When cleaning an electric power line, it is important not to damage the line by scratching or gouging the conductor or an individual strand that forms the conductor. When the conductor or a strand of the conductor is damaged, it can result in corona discharges forming in that portion of the line which can cause audible noise, radio interference, and television interference.

SUMMARY

An electric power line conductor cleaning brush assembly includes a tubular housing having a longitudinal opening. A multitude of open disc brushes having bristles are located within an interior of the tubular housing and normal to the tubular housing.

These and other features of the disclosed examples can be understood from the following description and the accompanying drawings, which can be briefly described as follows.

BRIEF DESCRIPTION OF THE DRAWINGS

FIG. 1 illustrates a hotstick assembly.

FIG. 2 illustrates an enlarged top view of the hotstick assembly of FIG. 1.

FIG. 3 illustrates a front view of an inside disc brush element.

FIG. 4 illustrates a cross-sectional view of the inside disc brush element taken along line V-V of FIG. 3.

FIG. 5 illustrates a right end view of a slotted tubular housing.

FIG. 6 illustrates a cross-sectional view taken along line W-W of FIG. 5.

FIG. 7 illustrates an enlarged view of Section A of FIG. 6.

FIG. 8 illustrates a right end view of a rider.

FIG. 9 illustrates a cross-sectional view taken along line X-X of FIG. 8.

FIG. 10 illustrates a right side view of a conductor cleaning brush assembly.

FIG. 11 illustrates the brush assembly of FIG. 10 located on a conductor.

FIG. 12 illustrates a right side view of a hotstick driver adapter.

FIG. 13 illustrates an enlarged top view of the hotstick driver adapter of FIG. 12.

FIG. 14 illustrates an enlarged bottom view of the hotstick driver adapter of FIG. 12.

FIG. 15 illustrates a right side view of the brush assembly of FIG. 10 installed on the hotstick driver adapter of FIG. 12.

FIG. 16 illustrates the hotstick assembly of FIG. 1 with the brush assembly of FIG. 15 installed on the hotstick driver adapter of FIG. 12.

DETAILED DESCRIPTION

It is very important that all oxides be removed from the surface of either copper or aluminum line conductors C (FIG. 11). Removing oxides from the conductors C allows devices 100, such as conductor temperature measuring devices to properly contact the conductor C to accurately measure the temperature of the conductor C. Additionally, removing oxide allows devices to be attached to the conductor C to be properly grounded to the conductor C.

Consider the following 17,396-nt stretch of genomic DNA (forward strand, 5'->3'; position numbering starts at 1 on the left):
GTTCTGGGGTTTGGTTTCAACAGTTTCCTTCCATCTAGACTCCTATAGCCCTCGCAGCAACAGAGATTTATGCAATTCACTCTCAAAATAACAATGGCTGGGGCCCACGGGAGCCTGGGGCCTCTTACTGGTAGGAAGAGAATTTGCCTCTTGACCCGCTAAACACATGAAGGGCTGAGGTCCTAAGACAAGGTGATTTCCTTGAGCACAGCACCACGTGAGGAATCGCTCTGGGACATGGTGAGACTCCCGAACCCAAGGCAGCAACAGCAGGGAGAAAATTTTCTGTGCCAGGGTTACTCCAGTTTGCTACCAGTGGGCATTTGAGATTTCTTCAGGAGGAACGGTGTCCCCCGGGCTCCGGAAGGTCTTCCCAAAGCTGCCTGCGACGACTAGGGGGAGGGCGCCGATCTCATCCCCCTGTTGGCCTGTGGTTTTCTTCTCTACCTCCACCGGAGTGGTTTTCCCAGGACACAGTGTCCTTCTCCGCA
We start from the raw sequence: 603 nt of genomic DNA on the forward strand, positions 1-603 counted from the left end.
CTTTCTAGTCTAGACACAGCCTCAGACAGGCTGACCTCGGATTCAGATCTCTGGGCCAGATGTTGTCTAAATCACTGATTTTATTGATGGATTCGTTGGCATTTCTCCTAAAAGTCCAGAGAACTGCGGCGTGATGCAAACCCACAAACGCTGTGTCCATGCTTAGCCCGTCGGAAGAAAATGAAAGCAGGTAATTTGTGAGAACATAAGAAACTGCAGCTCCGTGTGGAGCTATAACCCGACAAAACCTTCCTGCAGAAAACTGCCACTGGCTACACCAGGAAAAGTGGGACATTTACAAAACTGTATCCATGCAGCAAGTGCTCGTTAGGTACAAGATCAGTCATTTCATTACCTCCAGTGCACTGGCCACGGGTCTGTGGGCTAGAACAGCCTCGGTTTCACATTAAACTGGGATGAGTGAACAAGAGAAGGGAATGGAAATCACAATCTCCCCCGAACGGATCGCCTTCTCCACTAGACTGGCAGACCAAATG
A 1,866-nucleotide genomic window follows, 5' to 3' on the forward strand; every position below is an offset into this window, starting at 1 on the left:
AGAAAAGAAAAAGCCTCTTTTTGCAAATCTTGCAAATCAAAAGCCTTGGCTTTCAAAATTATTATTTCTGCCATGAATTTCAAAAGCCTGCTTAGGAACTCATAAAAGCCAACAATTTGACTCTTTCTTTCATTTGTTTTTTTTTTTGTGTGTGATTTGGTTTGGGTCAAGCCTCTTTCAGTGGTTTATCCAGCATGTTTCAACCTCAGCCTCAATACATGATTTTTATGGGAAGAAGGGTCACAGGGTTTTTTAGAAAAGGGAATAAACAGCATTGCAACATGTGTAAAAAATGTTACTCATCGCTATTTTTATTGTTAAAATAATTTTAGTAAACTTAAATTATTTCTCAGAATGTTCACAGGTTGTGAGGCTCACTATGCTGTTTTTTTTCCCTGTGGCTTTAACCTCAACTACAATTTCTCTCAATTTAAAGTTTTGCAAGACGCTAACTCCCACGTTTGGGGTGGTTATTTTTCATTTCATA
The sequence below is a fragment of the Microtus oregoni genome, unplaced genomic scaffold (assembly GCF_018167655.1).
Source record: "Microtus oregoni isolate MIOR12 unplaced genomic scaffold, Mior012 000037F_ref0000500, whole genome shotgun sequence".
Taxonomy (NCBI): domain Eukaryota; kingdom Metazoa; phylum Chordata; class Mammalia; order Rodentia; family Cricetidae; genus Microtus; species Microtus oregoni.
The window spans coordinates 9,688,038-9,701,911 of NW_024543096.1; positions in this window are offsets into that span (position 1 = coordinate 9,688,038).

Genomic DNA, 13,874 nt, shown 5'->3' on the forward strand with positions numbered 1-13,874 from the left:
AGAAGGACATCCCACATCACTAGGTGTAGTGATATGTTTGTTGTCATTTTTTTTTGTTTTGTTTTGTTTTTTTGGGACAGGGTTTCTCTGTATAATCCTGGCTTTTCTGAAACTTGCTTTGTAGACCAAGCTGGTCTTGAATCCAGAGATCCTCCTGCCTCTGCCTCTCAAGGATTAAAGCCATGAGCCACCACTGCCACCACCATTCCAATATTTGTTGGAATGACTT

FIG. 1 illustrates a hotstick driver assembly 9 including a lead screw driver 33, a hotstick driver coupling 32, a rivet 34, a hotstick sleeve 35, a pin 36, a tubular fiberglass hotstick 10 and rubber end cap 402. The hotstick 10 rests on the bottom of the hotstick driver coupling 32. The lead screw driver 33 and the hotstick driver coupling 32 are each fastened to the hotstick sleeve 35 by the rivet 34 and the hotstick sleeve 35 is attached to the hotstick 10 with the pin 36. The lead screw driver 33 includes a long narrow vertical slot 37.

The full length of the fiberglass portion of the hotstick 10 including a rubber end cap 402 depends on the operating voltage of a conductor C (FIG. 11) and the specific work rules of different electric utilities whose lineman work on energized conductors C. The full length chosen provides a safe working clearance between the hands of the linemen who may be wearing rubber gloves and holding the hotstick 10 while performing maintenance on or around the energized conductor C.

A keyhole horizontal slot 38 is cut as a small arc of 45 degrees (See FIGS. 1 and 2) beginning at the center of the vertical slot 37 on the front left side and ending on the back right side of the lead screw driver 33 near the top.

At the bottom of the hotstick 10 is the rubber end cap 402 which fits over the outside of the hotstick 10 which is normally filled internally with an electrically insulating foam which prevents water from condensing on the inside of the hotstick 10.

FIGS. 10 and 11 illustrate an example brush assembly 427 for removing oxides on the conductor C. The brush assembly 427 includes an inside disc brush element 420 as shown in FIG. 3. The inside disc brush element 420 is made as one continuous horizontal strip with a “U” shaped channel 421 crimped over closely spaced wire bristles 422 and bent into a continuous spiral as shown in FIG. 4. The inside disc brush element 420 is made by cutting open and flattening the wire bristles 422 into a complete 360 degree washer shape. The wire bristles 422 are then cut open at an angle θ on the channel 421 to provide an opening at the bottom to accept the largest conductor C without the conductor C coming into direct contact with the channel 421. Only the wire bristles 422 come in contact with the conductor C.

The brush assembly 427 of FIG. 10 must be able to clean conductors C ranging from a diameter of 0.162 inches (4.11 mm) to a diameter of 1.10 inches (27.94 mm) for distribution (low voltage) conductors C. However, for conductors C used with transmission lines, the brush assembly 427 must clean from 1.10 inch diameter up to 2.00 inch (50.8 mm) diameter.